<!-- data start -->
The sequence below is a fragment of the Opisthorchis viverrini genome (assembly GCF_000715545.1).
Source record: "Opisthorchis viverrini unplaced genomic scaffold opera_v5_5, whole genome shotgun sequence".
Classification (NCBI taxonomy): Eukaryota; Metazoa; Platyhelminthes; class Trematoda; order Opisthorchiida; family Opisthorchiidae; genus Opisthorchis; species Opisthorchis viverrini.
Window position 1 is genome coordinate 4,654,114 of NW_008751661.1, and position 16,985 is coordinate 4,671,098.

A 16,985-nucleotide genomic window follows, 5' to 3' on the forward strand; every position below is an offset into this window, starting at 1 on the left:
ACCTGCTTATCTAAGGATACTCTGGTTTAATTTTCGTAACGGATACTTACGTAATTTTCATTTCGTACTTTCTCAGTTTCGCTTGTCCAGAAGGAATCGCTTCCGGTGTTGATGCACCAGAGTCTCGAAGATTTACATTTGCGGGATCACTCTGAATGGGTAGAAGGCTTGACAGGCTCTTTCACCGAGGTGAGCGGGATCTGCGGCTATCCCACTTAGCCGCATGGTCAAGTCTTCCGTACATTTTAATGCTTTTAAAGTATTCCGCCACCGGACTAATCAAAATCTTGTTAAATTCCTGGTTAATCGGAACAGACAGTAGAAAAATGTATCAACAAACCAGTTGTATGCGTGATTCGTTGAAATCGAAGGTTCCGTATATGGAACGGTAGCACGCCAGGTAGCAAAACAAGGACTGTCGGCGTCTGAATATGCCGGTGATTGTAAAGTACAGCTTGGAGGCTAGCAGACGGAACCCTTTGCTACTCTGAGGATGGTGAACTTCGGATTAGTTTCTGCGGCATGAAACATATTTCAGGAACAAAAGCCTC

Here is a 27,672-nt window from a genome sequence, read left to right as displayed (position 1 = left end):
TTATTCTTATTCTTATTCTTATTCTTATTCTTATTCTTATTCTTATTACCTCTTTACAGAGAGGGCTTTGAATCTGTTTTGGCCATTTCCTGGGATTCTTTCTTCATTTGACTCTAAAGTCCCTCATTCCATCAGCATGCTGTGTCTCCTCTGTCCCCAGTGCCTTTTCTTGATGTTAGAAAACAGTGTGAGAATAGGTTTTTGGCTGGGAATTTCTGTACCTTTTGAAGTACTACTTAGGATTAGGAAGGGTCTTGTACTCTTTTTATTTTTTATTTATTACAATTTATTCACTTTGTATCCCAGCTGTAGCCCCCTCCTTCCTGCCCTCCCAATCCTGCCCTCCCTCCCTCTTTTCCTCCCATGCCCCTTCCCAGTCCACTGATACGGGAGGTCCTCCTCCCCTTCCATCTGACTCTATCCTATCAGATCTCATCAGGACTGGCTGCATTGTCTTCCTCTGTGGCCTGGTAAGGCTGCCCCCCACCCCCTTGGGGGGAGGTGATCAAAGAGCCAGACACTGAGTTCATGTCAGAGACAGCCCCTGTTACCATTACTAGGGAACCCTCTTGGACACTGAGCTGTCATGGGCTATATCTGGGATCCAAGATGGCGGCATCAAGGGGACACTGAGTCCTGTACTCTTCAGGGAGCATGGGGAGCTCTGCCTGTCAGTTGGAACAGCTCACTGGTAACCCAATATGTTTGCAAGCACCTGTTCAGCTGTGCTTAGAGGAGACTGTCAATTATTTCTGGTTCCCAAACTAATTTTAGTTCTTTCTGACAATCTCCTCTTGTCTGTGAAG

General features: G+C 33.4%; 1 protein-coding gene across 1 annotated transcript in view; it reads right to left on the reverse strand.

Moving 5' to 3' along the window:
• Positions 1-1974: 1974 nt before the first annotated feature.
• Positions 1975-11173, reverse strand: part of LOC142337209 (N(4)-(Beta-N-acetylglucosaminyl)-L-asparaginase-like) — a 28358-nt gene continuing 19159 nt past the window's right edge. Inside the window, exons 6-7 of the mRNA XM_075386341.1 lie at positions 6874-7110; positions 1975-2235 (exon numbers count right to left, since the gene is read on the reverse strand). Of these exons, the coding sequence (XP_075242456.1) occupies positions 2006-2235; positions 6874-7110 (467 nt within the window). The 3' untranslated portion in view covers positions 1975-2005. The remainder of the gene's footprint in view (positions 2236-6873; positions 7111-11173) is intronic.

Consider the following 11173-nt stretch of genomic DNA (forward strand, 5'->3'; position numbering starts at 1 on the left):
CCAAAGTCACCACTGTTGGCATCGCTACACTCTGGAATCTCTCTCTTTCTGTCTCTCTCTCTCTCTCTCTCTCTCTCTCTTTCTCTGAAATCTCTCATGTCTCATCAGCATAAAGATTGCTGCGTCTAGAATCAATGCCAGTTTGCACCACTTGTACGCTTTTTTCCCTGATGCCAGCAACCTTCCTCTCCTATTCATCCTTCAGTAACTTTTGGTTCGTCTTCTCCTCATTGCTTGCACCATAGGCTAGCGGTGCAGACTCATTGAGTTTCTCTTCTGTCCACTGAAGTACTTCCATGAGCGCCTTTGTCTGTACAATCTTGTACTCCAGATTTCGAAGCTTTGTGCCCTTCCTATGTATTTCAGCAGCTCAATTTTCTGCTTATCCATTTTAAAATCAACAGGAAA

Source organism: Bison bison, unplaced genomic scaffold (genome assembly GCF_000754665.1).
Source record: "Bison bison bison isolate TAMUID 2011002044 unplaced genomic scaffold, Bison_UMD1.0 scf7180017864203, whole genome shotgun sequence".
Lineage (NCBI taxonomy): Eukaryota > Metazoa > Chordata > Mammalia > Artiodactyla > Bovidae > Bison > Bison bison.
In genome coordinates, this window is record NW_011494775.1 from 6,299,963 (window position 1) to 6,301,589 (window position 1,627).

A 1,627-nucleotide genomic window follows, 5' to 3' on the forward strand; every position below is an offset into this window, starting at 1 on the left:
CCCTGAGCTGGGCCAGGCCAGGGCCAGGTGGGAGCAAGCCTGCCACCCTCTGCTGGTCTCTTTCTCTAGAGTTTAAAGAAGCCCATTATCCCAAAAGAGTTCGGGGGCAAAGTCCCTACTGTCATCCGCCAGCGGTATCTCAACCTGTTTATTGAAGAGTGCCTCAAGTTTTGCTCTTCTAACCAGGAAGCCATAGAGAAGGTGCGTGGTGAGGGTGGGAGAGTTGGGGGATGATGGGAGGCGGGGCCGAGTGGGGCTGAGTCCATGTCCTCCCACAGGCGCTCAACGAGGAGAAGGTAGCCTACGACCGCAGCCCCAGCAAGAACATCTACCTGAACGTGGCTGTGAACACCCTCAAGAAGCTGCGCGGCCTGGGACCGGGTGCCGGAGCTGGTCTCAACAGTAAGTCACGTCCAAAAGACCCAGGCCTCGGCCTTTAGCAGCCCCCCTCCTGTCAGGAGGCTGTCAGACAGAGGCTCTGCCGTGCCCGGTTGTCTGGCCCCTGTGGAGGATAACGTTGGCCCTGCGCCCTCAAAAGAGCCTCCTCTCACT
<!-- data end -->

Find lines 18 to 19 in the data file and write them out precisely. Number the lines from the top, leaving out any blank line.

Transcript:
In genome coordinates, this window is record NW_011494775.1 from 6,299,963 (window position 1) to 6,301,589 (window position 1,627).

A 1,627-nucleotide genomic window follows, 5' to 3' on the forward strand; every position below is an offset into this window, starting at 1 on the left: